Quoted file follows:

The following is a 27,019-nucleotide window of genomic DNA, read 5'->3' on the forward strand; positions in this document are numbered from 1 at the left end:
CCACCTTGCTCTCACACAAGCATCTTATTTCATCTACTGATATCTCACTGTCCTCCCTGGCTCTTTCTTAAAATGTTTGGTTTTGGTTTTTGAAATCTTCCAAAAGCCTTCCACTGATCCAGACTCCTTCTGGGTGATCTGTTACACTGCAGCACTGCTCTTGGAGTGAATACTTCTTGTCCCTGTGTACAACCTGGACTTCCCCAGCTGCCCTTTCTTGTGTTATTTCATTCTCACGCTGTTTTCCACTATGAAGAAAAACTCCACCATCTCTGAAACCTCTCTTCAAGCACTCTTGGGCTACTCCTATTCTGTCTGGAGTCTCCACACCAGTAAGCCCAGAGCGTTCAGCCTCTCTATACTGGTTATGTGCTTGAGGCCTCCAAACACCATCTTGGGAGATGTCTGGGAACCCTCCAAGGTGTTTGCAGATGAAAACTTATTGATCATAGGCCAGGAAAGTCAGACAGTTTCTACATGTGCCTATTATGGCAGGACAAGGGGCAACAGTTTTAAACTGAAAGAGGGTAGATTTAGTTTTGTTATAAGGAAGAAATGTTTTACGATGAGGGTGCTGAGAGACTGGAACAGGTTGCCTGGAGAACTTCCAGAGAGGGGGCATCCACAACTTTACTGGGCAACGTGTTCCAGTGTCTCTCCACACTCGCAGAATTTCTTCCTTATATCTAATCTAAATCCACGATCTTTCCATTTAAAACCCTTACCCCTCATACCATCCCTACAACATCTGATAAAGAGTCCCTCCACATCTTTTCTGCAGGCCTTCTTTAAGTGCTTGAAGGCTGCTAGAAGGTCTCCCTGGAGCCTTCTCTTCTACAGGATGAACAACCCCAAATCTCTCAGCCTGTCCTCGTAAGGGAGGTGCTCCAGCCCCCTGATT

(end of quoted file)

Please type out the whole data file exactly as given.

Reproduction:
The following is a 27,019-nucleotide window of genomic DNA, read 5'->3' on the forward strand; positions in this document are numbered from 1 at the left end:
CCACCTTGCTCTCACACAAGCATCTTATTTCATCTACTGATATCTCACTGTCCTCCCTGGCTCTTTCTTAAAATGTTTGGTTTTGGTTTTTGAAATCTTCCAAAAGCCTTCCACTGATCCAGACTCCTTCTGGGTGATCTGTTACACTGCAGCACTGCTCTTGGAGTGAATACTTCTTGTCCCTGTGTACAACCTGGACTTCCCCAGCTGCCCTTTCTTGTGTTATTTCATTCTCACGCTGTTTTCCACTATGAAGAAAAACTCCACCATCTCTGAAACCTCTCTTCAAGCACTCTTGGGCTACTCCTATTCTGTCTGGAGTCTCCACACCAGTAAGCCCAGAGCGTTCAGCCTCTCTATACTGGTTATGTGCTTGAGGCCTCCAAACACCATCTTGGGAGATGTCTGGGAACCCTCCAAGGTGTTTGCAGATGAAAACTTATTGATCATAGGCCAGGAAAGTCAGACAGTTTCTACATGTGCCTATTATGGCAGGACAAGGGGCAACAGTTTTAAACTGAAAGAGGGTAGATTTAGTTTTGTTATAAGGAAGAAATGTTTTACGATGAGGGTGCTGAGAGACTGGAACAGGTTGCCTGGAGAACTTCCAGAGAGGGGGCATCCACAACTTTACTGGGCAACGTGTTCCAGTGTCTCTCCACACTCGCAGAATTTCTTCCTTATATCTAATCTAAATCCACGATCTTTCCATTTAAAACCCTTACCCCTCATACCATCCCTACAACATCTGATAAAGAGTCCCTCCACATCTTTTCTGCAGGCCTTCTTTAAGTGCTTGAAGGCTGCTAGAAGGTCTCCCTGGAGCCTTCTCTTCTACAGGATGAACAACCCCAAATCTCTCAGCCTGTCCTCGTAAGGGAGGTGCTCCAGCCCCCTGATT